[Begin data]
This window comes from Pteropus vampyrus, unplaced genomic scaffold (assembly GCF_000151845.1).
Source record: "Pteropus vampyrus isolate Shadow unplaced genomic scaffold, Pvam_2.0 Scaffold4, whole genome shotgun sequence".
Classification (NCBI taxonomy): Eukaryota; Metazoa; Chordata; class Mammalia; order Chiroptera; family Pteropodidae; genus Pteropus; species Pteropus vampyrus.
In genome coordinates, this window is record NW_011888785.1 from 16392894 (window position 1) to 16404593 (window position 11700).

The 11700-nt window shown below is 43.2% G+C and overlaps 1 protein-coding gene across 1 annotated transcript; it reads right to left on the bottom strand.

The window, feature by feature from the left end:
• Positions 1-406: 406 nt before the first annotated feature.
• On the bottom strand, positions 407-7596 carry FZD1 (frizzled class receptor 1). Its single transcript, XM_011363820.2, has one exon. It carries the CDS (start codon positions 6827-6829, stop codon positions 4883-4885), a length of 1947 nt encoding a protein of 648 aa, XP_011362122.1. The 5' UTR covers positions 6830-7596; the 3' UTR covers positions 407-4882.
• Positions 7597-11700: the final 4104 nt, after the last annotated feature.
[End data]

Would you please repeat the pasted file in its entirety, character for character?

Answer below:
This window comes from Pteropus vampyrus, unplaced genomic scaffold (assembly GCF_000151845.1).
Source record: "Pteropus vampyrus isolate Shadow unplaced genomic scaffold, Pvam_2.0 Scaffold4, whole genome shotgun sequence".
Classification (NCBI taxonomy): Eukaryota; Metazoa; Chordata; class Mammalia; order Chiroptera; family Pteropodidae; genus Pteropus; species Pteropus vampyrus.
In genome coordinates, this window is record NW_011888785.1 from 16392894 (window position 1) to 16404593 (window position 11700).

The 11700-nt window shown below is 43.2% G+C and overlaps 1 protein-coding gene across 1 annotated transcript; it reads right to left on the bottom strand.

The window, feature by feature from the left end:
• Positions 1-406: 406 nt before the first annotated feature.
• On the bottom strand, positions 407-7596 carry FZD1 (frizzled class receptor 1). Its single transcript, XM_011363820.2, has one exon. It carries the CDS (start codon positions 6827-6829, stop codon positions 4883-4885), a length of 1947 nt encoding a protein of 648 aa, XP_011362122.1. The 5' UTR covers positions 6830-7596; the 3' UTR covers positions 407-4882.
• Positions 7597-11700: the final 4104 nt, after the last annotated feature.